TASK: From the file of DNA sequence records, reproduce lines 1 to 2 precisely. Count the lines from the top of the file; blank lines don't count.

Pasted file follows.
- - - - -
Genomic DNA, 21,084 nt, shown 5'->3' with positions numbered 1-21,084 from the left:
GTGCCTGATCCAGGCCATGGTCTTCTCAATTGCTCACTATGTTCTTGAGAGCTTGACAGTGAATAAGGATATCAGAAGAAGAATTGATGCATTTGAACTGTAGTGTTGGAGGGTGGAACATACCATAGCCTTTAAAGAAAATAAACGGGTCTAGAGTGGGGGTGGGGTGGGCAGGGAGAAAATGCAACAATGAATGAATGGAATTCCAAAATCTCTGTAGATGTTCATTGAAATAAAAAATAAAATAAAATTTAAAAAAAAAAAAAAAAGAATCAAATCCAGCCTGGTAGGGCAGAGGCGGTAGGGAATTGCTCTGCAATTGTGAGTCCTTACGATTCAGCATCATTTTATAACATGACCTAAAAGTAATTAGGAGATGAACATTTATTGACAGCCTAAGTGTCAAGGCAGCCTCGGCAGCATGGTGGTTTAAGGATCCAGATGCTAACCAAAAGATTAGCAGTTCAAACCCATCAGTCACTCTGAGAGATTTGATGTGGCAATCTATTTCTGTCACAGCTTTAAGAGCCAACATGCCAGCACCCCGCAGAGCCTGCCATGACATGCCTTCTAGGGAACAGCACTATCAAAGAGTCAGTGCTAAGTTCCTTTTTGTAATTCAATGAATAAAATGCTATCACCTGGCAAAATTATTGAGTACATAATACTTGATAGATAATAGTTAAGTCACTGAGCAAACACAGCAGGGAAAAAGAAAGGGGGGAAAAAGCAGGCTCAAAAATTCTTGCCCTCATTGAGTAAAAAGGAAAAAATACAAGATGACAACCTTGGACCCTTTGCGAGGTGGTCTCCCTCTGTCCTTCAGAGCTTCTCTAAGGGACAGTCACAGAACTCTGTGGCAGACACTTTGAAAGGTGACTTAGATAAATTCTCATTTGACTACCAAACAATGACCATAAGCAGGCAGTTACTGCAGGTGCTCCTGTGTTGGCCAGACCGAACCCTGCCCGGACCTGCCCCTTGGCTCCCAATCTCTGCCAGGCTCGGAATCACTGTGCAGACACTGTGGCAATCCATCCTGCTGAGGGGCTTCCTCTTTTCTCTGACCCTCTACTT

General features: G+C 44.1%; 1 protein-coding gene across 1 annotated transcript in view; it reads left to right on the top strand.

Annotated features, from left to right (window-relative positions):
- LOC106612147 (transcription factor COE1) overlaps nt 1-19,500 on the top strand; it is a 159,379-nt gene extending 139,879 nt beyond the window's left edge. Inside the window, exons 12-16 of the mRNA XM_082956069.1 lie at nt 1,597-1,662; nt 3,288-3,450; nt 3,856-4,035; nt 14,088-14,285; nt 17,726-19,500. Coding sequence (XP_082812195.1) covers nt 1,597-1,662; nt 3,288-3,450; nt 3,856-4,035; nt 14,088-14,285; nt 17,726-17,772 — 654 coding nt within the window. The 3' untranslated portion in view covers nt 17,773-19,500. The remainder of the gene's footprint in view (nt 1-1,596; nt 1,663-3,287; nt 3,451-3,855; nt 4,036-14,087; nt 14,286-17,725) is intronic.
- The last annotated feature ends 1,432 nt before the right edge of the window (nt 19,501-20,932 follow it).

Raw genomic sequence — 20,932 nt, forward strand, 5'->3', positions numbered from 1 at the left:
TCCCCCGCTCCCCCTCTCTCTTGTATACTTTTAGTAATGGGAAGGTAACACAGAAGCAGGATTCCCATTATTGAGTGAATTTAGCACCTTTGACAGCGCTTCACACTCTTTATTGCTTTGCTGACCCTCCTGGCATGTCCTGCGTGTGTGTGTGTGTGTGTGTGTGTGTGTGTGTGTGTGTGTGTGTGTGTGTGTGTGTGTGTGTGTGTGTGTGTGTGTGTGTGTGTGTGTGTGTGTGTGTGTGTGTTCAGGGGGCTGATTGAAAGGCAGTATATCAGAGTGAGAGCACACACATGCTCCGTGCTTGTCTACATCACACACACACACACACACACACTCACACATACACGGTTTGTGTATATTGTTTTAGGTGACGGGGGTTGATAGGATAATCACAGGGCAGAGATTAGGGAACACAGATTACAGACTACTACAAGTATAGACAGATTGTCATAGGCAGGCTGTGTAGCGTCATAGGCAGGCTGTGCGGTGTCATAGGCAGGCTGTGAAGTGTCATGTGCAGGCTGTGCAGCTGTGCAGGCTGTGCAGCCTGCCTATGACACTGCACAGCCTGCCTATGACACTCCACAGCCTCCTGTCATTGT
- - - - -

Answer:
Genomic DNA, 21,084 nt, shown 5'->3' with positions numbered 1-21,084 from the left:
GTGCCTGATCCAGGCCATGGTCTTCTCAATTGCTCACTATGTTCTTGAGAGCTTGACAGTGAATAAGGATATCAGAAGAAGAATTGATGCATTTGAACTGTAGTGTTGGAGGGTGGAACATACCATAGCCTTTAAAGAAAATAAACGGGTCTAGAGTGGGGGTGGGGTGGGCAGGGAGAAAATGCAACAATGAATGAATGGAATTCCAAAATCTCTGTAGATGTTCATTGAAATAAAAAATAAAATAAAATTTAAAAAAAAAAAAAAAAGAATCAAATCCAGCCTGGTAGGGCAGAGGCGGTAGGGAATTGCTCTGCAATTGTGAGTCCTTACGATTCAGCATCATTTTATAACATGACCTAAAAGTAATTAGGAGATGAACATTTATTGACAGCCTAAGTGTCAAGGCAGCCTCGGCAGCATGGTGGTTTAAGGATCCAGATGCTAACCAAAAGATTAGCAGTTCAAACCCATCAGTCACTCTGAGAGATTTGATGTGGCAATCTATTTCTGTCACAGCTTTAAGAGCCAACATGCCAGCACCCCGCAGAGCCTGCCATGACATGCCTTCTAGGGAACAGCACTATCAAAGAGTCAGTGCTAAGTTCCTTTTTGTAATTCAATGAATAAAATGCTATCACCTGGCAAAATTATTGAGTACATAATACTTGATAGATAATAGTTAAGTCACTGAGCAAACACAGCAGGGAAAAAGAAAGGGGGGAAAAAGCAGGCTCAAAAATTCTTGCCCTCATTGAGTAAAAAGGAAAAAATACAAGATGACAACCTTGGACCCTTTGCGAGGTGGTCTCCCTCTGTCCTTCAGAGCTTCTCTAAGGGACAGTCACAGAACTCTGTGGCAGACACTTTGAAAGGTGACTTAGATAAATTCTCATTTGACTACCAAACAATGACCATAAGCAGGCAGTTACTGCAGGTGCTCCTGTGTTGGCCAGACCGAACCCTGCCCGGACCTGCCCCTTGGCTCCCAATCTCTGCCAGGCTCGGAATCACTGTGCAGACACTGTGGCAATCCATCCTGCTGAGGGGCTTCCTCTTTTCTCTGACCCTCTACTT